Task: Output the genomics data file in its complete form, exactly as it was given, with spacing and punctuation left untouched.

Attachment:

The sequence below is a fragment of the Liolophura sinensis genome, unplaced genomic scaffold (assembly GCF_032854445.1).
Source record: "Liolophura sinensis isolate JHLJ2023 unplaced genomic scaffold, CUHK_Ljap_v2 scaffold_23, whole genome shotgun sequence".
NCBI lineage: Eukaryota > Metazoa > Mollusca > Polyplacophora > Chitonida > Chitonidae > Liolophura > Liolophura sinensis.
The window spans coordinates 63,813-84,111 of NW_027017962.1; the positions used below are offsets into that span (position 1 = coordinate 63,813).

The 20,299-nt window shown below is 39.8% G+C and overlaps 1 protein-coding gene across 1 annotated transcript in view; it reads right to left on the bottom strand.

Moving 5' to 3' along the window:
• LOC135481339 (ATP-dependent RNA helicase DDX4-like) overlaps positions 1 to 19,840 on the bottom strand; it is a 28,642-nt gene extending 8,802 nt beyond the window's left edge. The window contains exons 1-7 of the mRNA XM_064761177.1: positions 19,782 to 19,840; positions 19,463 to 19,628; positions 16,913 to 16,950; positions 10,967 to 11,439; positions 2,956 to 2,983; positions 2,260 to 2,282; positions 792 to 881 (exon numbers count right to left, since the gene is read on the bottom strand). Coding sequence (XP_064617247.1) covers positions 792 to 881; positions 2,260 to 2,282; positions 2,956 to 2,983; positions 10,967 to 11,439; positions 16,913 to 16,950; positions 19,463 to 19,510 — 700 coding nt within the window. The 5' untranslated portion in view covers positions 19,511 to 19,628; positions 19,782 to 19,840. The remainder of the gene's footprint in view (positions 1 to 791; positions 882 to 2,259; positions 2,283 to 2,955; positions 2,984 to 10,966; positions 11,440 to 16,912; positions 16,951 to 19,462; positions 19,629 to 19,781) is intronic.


The sequence below is a fragment of the Liolophura sinensis genome, unplaced genomic scaffold (assembly GCF_032854445.1).
Source record: "Liolophura sinensis isolate JHLJ2023 unplaced genomic scaffold, CUHK_Ljap_v2 scaffold_23, whole genome shotgun sequence".
NCBI lineage: Eukaryota > Metazoa > Mollusca > Polyplacophora > Chitonida > Chitonidae > Liolophura > Liolophura sinensis.
The window spans coordinates 63,813-84,111 of NW_027017962.1; the positions used below are offsets into that span (position 1 = coordinate 63,813).

The 20,299-nt window shown below is 39.8% G+C and overlaps 1 protein-coding gene across 1 annotated transcript in view; it reads right to left on the bottom strand.

Moving 5' to 3' along the window:
• LOC135481339 (ATP-dependent RNA helicase DDX4-like) overlaps positions 1 to 19,840 on the bottom strand; it is a 28,642-nt gene extending 8,802 nt beyond the window's left edge. The window contains exons 1-7 of the mRNA XM_064761177.1: positions 19,782 to 19,840; positions 19,463 to 19,628; positions 16,913 to 16,950; positions 10,967 to 11,439; positions 2,956 to 2,983; positions 2,260 to 2,282; positions 792 to 881 (exon numbers count right to left, since the gene is read on the bottom strand). Coding sequence (XP_064617247.1) covers positions 792 to 881; positions 2,260 to 2,282; positions 2,956 to 2,983; positions 10,967 to 11,439; positions 16,913 to 16,950; positions 19,463 to 19,510 — 700 coding nt within the window. The 5' untranslated portion in view covers positions 19,511 to 19,628; positions 19,782 to 19,840. The remainder of the gene's footprint in view (positions 1 to 791; positions 882 to 2,259; positions 2,283 to 2,955; positions 2,984 to 10,966; positions 11,440 to 16,912; positions 16,951 to 19,462; positions 19,629 to 19,781) is intronic.